Botanical name: 


Also see: Parsly - Macedonian Parsly.

A very common plant in our gardens, useful in the kitchen, and in medicine. It grows to two feet in height. The leaves are composed of many small parts: they are divided into three, and then into a multitude of sub-divisions: they are of a bright green, and indented. The stalks are round, angulated, or deeply striated, slender, upright, and branched. The flowers are small and white; and they stand in large tufts at the tops of the branches. The seeds are roundish and striated. The root is long and white.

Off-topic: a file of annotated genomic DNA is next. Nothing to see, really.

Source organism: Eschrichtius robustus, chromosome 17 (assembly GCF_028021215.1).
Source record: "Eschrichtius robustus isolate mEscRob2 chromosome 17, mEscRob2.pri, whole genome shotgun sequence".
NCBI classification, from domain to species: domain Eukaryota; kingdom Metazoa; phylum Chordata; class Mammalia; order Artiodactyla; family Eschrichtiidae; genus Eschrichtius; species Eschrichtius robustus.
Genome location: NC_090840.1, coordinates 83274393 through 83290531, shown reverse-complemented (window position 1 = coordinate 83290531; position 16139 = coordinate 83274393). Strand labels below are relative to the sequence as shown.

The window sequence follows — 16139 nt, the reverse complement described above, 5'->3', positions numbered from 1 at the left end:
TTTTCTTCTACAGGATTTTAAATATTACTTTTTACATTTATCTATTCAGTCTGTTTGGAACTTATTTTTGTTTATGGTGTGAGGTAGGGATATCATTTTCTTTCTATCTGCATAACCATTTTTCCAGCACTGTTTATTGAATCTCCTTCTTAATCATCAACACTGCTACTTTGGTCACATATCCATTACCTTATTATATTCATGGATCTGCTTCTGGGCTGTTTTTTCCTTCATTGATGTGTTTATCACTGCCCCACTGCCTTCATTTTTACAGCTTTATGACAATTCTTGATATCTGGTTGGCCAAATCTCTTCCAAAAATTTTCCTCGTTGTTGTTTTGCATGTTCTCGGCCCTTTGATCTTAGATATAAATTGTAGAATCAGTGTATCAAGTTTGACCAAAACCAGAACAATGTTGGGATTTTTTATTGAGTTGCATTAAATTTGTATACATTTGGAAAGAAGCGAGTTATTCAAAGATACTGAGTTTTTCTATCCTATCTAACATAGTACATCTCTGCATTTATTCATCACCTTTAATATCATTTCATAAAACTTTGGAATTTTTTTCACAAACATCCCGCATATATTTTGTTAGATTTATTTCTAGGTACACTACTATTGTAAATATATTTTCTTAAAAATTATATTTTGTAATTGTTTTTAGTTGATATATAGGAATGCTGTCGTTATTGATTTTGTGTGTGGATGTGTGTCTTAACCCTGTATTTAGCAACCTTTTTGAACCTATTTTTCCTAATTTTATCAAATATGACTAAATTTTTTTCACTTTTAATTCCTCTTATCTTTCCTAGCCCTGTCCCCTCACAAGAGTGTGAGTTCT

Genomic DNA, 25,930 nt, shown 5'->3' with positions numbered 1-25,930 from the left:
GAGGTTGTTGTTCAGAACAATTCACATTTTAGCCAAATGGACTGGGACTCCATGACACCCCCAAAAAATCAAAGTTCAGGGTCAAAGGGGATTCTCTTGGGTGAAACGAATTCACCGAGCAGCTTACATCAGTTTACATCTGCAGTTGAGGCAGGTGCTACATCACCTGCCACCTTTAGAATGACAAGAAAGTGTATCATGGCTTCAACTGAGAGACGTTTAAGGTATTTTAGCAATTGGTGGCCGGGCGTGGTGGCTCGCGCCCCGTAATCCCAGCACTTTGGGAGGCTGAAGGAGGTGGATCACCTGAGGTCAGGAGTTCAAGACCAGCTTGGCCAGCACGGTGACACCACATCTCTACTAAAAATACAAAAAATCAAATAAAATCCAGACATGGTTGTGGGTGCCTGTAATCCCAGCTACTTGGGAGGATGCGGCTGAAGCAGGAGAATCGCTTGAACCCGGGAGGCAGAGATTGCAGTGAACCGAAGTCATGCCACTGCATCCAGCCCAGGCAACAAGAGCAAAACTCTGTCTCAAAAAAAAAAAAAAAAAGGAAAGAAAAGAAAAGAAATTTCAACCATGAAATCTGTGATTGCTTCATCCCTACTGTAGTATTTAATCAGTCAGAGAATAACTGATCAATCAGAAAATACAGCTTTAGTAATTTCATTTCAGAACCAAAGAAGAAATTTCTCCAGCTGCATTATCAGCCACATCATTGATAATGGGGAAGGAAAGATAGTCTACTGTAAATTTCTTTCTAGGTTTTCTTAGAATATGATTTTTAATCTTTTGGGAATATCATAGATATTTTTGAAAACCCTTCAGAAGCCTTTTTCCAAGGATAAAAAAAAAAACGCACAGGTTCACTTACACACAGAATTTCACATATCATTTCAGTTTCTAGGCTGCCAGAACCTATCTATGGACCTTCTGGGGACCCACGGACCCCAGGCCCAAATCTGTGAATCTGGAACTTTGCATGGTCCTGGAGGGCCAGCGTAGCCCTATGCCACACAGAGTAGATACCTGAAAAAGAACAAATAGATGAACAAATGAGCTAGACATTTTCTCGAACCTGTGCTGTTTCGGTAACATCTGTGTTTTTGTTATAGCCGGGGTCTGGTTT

The roots are the part used in medicine. A strong decoction of them is good against the jaundice. It operates powerfully by urine, and opens obstructions.

The Family Herbal, 1812, was written by John Hill.